But Olympic gold wasn't the crowning life's achievement for the grounded 35-year-old. "The most important thing in my life was when my son was born. The second was winning this Olympic gold medal," she told AFP. "When I lost the first two sprints I thought I probably had no chance to win but I'm very strong. Finally I did win. I'm so happy as this gold medal is so important to me."

Behind Slyusareva history was being made as Belem Guerrero Mendez took Mexico's first ever silver track medal and Maria Luisa Calle Williams scored Colombia's first track medal with the bronze - and promptly fell over.

"I ended up on the floor, but with the medal," she said, adding that she had no idea how she had lost her balance.

Australian coach Barras: Mission accomplished

Australian track sprint coach Martin Barras says that his team has achieved what it set out to at the Athens Olympics. "The objective was to come here and demonstrate to the rest of the cycling world that we run the best team in the world," Barras said yesterday.

"Without being pedantic about it, we need to sit down and take stock and analyse everything we've done here, but it seems pretty clear that we're on the way to achieving that."

Australia's results at Athens look like an upturned finger to the sports authorities and media that hounded the team in the run-up to the games. Controversy continued to dog the squad as a series of appeals and investigations eventually led to Ben Kersten replacing Jobie Dajka. Although Kersten travelled to Athens, he was not selected for any events.

"We had challenges, that in a sense we weren't prepared for in the first place and we had to meet," Barras said. "On very short terms very difficult circumstances, this has been our finest moment, our finest hour."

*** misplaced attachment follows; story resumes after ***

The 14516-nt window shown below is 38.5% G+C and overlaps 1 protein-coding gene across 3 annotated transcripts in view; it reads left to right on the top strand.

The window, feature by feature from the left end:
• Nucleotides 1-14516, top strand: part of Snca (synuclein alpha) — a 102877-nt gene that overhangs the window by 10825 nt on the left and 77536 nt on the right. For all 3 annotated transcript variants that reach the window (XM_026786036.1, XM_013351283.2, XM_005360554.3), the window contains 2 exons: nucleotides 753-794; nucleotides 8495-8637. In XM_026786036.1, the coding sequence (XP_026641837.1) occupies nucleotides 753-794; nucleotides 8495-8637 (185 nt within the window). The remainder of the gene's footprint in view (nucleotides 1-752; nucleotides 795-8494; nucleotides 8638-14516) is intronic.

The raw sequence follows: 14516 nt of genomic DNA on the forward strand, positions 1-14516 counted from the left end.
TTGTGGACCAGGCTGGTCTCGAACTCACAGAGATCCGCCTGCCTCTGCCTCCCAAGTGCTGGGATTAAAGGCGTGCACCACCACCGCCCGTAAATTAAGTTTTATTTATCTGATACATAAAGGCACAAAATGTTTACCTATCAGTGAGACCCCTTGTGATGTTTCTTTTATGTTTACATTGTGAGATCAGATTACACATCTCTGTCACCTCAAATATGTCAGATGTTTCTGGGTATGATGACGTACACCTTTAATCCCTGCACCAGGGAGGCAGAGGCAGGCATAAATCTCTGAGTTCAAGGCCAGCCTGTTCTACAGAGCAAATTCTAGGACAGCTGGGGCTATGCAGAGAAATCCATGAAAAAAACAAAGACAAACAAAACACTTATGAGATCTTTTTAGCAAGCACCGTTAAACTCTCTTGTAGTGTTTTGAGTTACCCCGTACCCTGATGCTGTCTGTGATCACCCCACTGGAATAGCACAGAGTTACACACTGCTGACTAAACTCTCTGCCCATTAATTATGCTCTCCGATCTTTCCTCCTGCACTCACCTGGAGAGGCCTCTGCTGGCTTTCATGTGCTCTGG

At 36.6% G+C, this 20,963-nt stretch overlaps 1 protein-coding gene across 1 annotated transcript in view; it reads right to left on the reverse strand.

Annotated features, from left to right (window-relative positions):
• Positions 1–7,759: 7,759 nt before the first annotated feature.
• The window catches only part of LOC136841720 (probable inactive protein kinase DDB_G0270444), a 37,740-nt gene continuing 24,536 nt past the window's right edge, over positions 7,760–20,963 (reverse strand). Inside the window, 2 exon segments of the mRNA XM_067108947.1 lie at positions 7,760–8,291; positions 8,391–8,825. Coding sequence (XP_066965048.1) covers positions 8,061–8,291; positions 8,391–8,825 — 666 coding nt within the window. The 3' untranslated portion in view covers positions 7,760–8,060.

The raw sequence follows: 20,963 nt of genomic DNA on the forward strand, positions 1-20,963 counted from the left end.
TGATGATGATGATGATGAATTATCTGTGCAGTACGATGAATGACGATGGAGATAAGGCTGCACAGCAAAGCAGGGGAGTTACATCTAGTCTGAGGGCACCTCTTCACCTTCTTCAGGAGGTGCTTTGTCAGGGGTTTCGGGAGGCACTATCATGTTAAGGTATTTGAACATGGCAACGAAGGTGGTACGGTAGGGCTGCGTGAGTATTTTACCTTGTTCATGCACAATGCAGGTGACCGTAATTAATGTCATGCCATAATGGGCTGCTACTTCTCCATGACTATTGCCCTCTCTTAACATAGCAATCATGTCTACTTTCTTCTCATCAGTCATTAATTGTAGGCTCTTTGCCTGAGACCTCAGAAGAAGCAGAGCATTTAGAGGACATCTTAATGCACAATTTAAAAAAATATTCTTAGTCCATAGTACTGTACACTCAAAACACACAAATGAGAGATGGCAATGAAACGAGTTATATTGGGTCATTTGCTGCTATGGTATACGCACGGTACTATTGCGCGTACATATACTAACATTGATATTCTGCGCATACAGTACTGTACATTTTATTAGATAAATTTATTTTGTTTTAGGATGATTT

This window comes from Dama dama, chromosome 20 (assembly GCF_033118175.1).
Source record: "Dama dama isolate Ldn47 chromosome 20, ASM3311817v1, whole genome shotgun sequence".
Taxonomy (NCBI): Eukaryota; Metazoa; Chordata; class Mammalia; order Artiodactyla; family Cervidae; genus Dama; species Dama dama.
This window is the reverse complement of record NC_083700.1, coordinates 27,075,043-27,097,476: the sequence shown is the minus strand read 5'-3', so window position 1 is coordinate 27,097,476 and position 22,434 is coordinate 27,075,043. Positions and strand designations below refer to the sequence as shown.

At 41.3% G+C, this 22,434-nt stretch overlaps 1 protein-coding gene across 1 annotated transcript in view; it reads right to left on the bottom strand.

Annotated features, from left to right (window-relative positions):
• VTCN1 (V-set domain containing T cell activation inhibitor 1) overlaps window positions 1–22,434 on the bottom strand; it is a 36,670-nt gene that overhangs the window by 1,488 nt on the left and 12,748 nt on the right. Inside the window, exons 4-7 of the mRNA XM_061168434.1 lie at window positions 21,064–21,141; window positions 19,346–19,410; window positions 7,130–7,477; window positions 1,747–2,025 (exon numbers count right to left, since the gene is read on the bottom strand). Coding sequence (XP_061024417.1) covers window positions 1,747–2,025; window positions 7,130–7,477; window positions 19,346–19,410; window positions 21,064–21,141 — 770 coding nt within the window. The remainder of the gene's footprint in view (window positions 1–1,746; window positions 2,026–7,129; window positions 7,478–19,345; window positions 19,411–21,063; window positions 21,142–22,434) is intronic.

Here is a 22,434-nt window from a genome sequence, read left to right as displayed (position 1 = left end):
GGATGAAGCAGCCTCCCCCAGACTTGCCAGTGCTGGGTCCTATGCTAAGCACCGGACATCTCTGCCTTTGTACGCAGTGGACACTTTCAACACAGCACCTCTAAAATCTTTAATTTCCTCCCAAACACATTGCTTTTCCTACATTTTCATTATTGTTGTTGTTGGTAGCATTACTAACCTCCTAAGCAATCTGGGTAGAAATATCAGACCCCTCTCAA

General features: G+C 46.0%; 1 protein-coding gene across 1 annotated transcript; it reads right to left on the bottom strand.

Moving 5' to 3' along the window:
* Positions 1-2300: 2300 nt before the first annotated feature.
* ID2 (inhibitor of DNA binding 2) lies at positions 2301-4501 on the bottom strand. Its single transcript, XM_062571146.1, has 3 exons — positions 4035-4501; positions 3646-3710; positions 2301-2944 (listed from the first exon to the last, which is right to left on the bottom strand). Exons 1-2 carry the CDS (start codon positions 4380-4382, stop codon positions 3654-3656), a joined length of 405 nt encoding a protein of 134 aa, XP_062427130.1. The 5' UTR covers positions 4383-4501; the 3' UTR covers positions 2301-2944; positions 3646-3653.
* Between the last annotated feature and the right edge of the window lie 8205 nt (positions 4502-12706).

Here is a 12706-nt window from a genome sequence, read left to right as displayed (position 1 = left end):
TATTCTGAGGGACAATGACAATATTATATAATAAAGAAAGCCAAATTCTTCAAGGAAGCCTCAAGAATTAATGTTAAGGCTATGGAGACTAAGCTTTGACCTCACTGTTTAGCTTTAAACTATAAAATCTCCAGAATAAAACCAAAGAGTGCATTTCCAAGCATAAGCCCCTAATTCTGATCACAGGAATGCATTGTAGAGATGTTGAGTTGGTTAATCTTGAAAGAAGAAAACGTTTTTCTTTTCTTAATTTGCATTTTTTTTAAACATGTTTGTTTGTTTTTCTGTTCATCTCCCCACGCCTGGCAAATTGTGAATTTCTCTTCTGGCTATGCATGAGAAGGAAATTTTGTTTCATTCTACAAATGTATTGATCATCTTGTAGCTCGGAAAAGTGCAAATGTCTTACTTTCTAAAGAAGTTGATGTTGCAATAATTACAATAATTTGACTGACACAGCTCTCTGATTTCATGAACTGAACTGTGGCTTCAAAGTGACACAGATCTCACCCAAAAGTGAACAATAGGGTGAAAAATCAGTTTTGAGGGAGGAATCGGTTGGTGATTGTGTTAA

Australia's Olympic track medals haul

Gold: Anna Meares, women's 500m time trial; Graeme Brown, Brett Lancaster, Brad McGee & Luke Roberts, men's team pursuit (plus Peter Dawson & Stephen Wooldridge, qualifying); Ryan Bayley, men's sprint; Graeme Brown & Stuart O'Grady, men's Madison; Ryan Bayley, men's keirin;
Silver: Brad McGee, men's individual pursuit; Katie Mactier, women's individual pursuit
Bronze: Anna Meares, women's sprint; Shane Kelly, men's keirin

Brandt exonerated

Belgian former Lotto-Dome rider Christophe Brandt has been cleared of doping by the Belgian cycling federation, the KBWB-RLVB, after testing positive for methadone during this year's Tour de France.

According to AFP a source close to the federation, the panel that examined Brandt's case concluded that he had been positive, but that the traces of methadone found in his body had got there accidentally. Methadone is used to treat heroin addiction but is banned in sport unless there is medical justification for its use. Brandt was expelled from the Tour and sacked by Lotto-Domo after his positive test.

"The federation gave a judgement in two parts," said AFP's source. "It firstly considered there were grounds to suspend Christophe Brandt for two years, then it cancelled the sanction because it was an unintentional act.

"Brandt had ordered dietary supplements of amino acids in capsules, these products are absolutely legal. But the methadone was used for another preparation and some methadone particles were found in the capsules taken by Brandt. The federation considered that they could not punish somebody who didn't make a mistake."

Brandt says he is now looking forward to getting back to work.